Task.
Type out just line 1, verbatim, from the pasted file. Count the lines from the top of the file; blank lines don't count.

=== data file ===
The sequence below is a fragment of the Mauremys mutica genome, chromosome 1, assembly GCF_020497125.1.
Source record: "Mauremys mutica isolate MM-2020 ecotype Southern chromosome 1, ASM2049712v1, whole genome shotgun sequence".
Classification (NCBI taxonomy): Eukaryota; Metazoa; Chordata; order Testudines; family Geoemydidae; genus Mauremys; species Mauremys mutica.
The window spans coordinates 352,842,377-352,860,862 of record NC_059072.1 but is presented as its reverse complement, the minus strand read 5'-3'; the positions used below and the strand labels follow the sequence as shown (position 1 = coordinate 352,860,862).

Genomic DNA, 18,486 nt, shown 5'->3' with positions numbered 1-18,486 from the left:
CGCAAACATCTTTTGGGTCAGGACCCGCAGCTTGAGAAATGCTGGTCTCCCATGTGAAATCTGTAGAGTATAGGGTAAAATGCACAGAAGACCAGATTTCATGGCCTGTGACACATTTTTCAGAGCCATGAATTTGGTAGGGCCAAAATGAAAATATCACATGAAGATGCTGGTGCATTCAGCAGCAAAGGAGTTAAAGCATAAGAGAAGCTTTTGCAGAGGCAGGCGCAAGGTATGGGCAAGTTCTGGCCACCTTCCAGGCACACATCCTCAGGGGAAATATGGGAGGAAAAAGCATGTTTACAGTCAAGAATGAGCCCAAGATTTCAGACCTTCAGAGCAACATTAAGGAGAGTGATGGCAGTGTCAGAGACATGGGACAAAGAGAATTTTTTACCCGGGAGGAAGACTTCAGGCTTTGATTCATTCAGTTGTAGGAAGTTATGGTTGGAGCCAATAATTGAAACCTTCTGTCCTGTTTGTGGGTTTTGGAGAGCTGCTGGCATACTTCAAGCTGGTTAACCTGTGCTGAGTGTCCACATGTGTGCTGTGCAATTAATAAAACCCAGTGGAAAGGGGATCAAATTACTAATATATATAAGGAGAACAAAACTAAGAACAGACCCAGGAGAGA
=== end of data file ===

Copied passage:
The sequence below is a fragment of the Mauremys mutica genome, chromosome 1, assembly GCF_020497125.1.